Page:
Using 360° Video To Enable Affective Learning in Nursing Education
The following text is drawn directly from ‘Using 360° Video to Enable Affective Learning in Nursing Education’ published in the Journal of Nursing Education (Vol. 59, No. 7, 2020) with permission from the author.
Experiential or clinical placement in the operating room can be a wonderful experience for students from a range of health professionals, such as medicine, nursing, physiotherapy, and para-medicine. However, this experience comes with its own set of unique challenges. The vulnerable patient, the sterile and almost alien environment, a raft of similarly dressed and seemingly task-focused professionals speaking in a language of unique acronyms conspire to make the room an uncertain and often uninviting place to the uninitiated. The guiding principle of operating rooms – to not contaminate anything that is sterile – can leave students much more focused on where to stand and what not to touch, rather than learning about the very real, person-orientated intervention taking place.
Affective learning forms one of three domains of learning identified in revised forms of Bloom’s taxonomy. The three domains of learning refer to: psychomotor, cognitive, and affective. Psychomotor and cognitive domains represent skills and knowledge, and the affective domain describes the components of learning that consider feelings, emotions, and attitudes.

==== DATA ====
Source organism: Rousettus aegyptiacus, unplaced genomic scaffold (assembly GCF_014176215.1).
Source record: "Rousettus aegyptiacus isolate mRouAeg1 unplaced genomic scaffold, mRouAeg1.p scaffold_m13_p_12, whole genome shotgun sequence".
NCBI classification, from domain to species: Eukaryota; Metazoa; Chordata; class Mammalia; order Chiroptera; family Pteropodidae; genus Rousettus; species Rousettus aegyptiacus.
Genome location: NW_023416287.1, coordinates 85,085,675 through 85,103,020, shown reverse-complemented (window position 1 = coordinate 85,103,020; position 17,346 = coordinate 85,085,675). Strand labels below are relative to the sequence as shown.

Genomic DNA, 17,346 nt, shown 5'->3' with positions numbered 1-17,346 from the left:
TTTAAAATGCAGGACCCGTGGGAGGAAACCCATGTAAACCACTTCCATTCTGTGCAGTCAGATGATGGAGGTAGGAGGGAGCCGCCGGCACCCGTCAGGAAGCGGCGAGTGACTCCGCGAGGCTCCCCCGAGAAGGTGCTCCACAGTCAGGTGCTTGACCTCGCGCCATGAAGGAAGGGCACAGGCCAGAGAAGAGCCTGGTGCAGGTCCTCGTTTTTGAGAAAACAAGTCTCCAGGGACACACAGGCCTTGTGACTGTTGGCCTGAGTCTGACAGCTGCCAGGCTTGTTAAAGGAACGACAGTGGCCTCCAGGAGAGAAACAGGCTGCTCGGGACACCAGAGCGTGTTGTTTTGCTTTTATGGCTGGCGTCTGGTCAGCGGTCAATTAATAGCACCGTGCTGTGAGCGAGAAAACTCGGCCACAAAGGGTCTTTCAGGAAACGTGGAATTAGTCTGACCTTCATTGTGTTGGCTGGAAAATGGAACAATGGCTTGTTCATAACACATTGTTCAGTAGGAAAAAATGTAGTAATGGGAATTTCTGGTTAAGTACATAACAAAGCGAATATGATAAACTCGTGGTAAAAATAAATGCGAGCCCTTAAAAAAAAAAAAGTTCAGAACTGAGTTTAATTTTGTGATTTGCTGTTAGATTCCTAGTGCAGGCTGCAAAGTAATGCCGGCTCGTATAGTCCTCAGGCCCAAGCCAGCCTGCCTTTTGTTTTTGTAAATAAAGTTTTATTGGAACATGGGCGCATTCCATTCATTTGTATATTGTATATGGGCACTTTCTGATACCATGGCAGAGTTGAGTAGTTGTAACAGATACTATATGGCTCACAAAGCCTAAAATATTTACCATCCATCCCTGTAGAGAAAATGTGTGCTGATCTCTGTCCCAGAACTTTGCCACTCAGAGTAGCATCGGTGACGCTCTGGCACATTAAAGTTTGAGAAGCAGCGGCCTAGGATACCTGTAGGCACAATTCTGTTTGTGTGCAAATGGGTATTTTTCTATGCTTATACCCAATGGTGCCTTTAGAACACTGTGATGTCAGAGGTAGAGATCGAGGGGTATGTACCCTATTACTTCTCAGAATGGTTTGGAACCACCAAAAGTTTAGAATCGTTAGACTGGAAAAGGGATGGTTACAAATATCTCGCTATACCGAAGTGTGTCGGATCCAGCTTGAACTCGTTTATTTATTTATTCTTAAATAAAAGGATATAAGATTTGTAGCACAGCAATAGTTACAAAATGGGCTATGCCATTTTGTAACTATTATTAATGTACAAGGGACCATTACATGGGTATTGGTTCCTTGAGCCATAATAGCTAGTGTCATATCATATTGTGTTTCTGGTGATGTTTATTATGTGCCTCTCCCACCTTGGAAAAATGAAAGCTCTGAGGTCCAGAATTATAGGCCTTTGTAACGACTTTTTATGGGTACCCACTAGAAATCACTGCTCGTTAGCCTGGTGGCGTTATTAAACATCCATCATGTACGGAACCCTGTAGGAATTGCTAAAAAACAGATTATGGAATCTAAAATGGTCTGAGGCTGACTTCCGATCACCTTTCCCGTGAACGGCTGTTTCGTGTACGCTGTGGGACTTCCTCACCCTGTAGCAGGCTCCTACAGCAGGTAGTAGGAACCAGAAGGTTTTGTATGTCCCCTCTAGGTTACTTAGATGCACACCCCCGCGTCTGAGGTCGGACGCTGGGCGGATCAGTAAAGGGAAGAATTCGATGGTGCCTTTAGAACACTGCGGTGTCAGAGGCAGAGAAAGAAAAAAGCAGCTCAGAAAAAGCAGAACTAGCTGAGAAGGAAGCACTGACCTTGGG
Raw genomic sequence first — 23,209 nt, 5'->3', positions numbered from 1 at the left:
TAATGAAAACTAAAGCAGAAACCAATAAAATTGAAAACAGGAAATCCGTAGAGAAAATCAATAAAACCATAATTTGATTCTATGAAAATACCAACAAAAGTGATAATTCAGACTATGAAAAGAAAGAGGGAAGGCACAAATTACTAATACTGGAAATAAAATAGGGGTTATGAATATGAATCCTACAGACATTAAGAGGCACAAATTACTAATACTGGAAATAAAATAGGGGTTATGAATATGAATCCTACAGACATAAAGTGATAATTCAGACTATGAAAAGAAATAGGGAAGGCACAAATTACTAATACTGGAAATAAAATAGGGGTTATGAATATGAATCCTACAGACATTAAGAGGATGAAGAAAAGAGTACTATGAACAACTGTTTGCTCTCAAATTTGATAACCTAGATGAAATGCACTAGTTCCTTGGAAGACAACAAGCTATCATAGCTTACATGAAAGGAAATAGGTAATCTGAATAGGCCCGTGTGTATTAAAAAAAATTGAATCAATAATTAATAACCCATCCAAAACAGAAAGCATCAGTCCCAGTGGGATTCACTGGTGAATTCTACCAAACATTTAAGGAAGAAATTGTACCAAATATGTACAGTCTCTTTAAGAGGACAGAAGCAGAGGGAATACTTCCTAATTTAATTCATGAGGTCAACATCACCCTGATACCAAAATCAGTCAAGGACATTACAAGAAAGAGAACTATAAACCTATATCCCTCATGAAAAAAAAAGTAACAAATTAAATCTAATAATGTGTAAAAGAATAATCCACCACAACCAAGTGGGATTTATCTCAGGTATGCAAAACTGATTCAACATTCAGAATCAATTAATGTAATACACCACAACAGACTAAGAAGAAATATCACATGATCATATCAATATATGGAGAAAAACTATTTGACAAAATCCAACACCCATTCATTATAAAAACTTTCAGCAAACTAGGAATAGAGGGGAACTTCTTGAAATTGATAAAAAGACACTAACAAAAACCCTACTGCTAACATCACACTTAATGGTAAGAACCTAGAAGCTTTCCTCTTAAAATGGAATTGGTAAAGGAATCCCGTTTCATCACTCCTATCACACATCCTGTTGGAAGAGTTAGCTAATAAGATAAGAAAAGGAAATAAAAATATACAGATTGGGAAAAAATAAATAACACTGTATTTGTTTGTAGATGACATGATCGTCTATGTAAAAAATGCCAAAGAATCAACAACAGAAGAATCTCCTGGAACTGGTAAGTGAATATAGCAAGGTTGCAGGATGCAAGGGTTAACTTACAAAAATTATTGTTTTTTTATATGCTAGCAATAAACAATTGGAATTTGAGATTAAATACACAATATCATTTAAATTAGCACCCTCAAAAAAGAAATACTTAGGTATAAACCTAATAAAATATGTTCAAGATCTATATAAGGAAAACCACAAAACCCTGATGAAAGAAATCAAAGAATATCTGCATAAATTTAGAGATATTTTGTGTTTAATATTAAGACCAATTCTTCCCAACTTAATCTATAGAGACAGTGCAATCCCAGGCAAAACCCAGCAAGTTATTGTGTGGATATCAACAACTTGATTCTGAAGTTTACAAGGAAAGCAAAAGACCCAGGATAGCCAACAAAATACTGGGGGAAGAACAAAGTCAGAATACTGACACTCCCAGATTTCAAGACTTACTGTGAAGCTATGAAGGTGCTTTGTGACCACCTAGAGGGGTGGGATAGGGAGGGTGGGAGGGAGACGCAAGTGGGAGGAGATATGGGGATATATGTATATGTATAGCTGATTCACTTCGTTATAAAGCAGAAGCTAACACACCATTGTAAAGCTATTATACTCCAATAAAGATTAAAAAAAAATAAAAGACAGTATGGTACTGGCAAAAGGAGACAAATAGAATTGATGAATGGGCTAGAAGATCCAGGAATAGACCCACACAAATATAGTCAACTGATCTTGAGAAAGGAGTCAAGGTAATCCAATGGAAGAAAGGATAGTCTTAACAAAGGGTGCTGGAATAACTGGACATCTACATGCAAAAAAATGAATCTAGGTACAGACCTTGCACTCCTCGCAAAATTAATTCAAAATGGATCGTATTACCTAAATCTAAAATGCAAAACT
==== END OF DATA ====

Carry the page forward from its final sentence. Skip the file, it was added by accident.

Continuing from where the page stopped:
Conceptualising the way affective learning can be delivered and assessed has been a challenging issue for some time. Technology, such as 360° video used in VR (virtual reality) format, can provide a deeply immersive, reproducible, consistent, and scaffolded approach to affective learning. 360° cameras can be an engaging and fun activity for educators when utilised with careful scripting and a well-defined set of learning outcomes to guide production.
You can hear more about 360° video to enable affective learning from a recent podcast featuring Associate Professor Frank Donnelly.
Using 360° Video to Enable Affective Learning in Nursing Education Frank Donnelly, PhD, RN; Paul McLiesh, MNurs, RN; Sally-Anne Bessell, MCN (Crit Care), RN. Journal of Nursing Education. 2020;59(7):409-412 https://doi.org/10.3928/01484834-20200617-11
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